Saturday, 25 April 2015

How to sign up for Alcor cryo

A few months ago, I signed up for Alcor's brain-only cryopreservation. The entire process took me 11 weeks from the day I started till the day I received my medical bracelet (the thing that’ll let paramedics know that your dead body should be handled by Alcor). I paid them $90 for the application fee. From now on, every year I’ll pay $530 for Alcor membership fees, and also pay $275 for my separately purchased life insurance.

This article is intended for those who already think cryopreservation is a good idea but are putting it off since they don't know exactly what needs to be done. As you'll see from the cryopreservation agreement (page 10), the procedure is still experimental so there's a good chance that you won't be revived even if you are "frozen" the moment you die.

I chose to go the neurocryopreservation route since it seems to offer better chances for a high quality preservation, and also since it will be slightly easier for your remains to be evacuated from the storage facility in case of an emergency.

The process

Fill out the Alcor membership application available at the Alcor Membership Information and Enrollment Instructions Page. You'll have to pay the application fee of $90 to continue the process by filling out your credit card details on the last page. If you want to pay in a different manner, like I did, just call them directly at 480-905-1906 and someone will take your money.

Sign the cryo contract and get it cosigned

Next Alcor'll physically mail you the cryopreservation contracts to read and sign. Since the document runs to 60 pages, you'll need about 2 hours to read through everything. Once you're done, you'll need 3 witnesses to sign the contract. If you live in California, you will NOT need a notary to sign it.

Apply for life insurance

In order to pay for my cryopreservation, I chose to use a life insurance policy. You can use the life insurance policy offered by your employer, but only if the policy is portable i.e. you can change the legal owner and the legal beneficiary of the policy to Alcor.

I simply went to the GEICO Website and looked around for a life insurance policy that didn't require me to submit to a physical exam first. I couldn't complete the application online but a representative called me and got me insured for $22.50 per month within 24 hours.

I've heard from others who are signed up for cryo that Rudi Hoffman, a financial planner, gets good life insurance deals and will also help with the paperwork.

Change the beneficiary and owner of the insurance policy to Alcor

Once you have your life insurance policy, you'll need to change the beneficiary and owner to Alcor so that they receive the benefits in the event of your death. You'll need to
  1. Request the required forms from your insurance company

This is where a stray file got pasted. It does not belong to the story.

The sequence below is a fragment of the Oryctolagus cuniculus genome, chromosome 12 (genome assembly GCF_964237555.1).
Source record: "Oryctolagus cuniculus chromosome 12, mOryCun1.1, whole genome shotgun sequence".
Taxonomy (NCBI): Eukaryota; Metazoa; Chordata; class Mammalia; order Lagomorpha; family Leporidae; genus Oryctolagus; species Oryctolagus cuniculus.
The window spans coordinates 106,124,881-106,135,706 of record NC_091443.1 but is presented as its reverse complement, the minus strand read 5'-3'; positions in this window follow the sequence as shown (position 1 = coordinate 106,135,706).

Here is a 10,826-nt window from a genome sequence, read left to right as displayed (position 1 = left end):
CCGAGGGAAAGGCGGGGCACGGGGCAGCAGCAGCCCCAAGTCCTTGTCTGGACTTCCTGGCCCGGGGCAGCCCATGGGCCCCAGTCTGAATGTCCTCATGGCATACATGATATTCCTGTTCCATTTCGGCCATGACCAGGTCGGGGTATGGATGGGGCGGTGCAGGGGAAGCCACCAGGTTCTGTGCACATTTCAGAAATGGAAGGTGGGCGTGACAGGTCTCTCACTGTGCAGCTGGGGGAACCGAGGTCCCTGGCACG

2. Fill out, return, and confirm receipt of the change of owner form first
  3. Then fill out and return the change of beneficiary form
This was the most frustrating part of the process since I had to call the insurance company weekly for more than a month to check on the status of my forms. Note that the Alcor folks will help you fill out your change of ownership and beneficiary forms. Just ask.

Receive your Alcor medallion

Once you've confirmed that your policy has been changed, let Alcor know and they'll send you a membership packet containing a necklace and a bracelet for you to wear. In case you're involved in a fatal accident, the necklace should inform paramedics of how to treat your body until Alcor arrives.

If you'll frequently be travelling outside the U.S., ask Alcor to send you a necklace that has a phone number with the American country code prefix on it.

Alcor necklace (front)

Alcor necklace (reverse)


The preceding is all you need to be fully signed up. For bonus points, you can also do the following:

  1. Get your family members to sign affidavits promising not to block Alcor’s preservation activities after you're dead.
  2. Create a trust fund for when you’re revived.

1 comment:

  1. Wow! Great post on how to sign up with Alcor. Thanks for taking the intiative.

    We are working on making it easier in any way we can. That includes throughly revising the Application (parts of which may be confusing) and the rest of the paperwork, as well as putting as much of it online and automating it as feasible. As you note, the insurance part may be the most bothersome. Under some circumstances, I believe we can use a collateral assignment instead of change of ownership, but Diane Cremeens, our membership expert, is the person to ask about that.

    One minor correction. You say: “From now on, every year I’ll pay $530 for Alcor membership fees”. Probably not. Alcor has reduced membership dues in each of the last two years. IF membership continues to grow, allowing for economies of scale, I expect dues to decrease, both in inflation-adjusted and nominal terms. (Additions to the Endowment Fund would also enable us to reduce reliance on dues.) In addition, we are already giving discounts to long-term members. Currently, these start after 20 years but I hope and expect discounts to extend to 15-year members at least.

    For those who don’t like the necklace, there is also a wrist band. You can now get one that looks more like a wrist-watch type band rather than a metal chain.

    -- Max More, Alcor President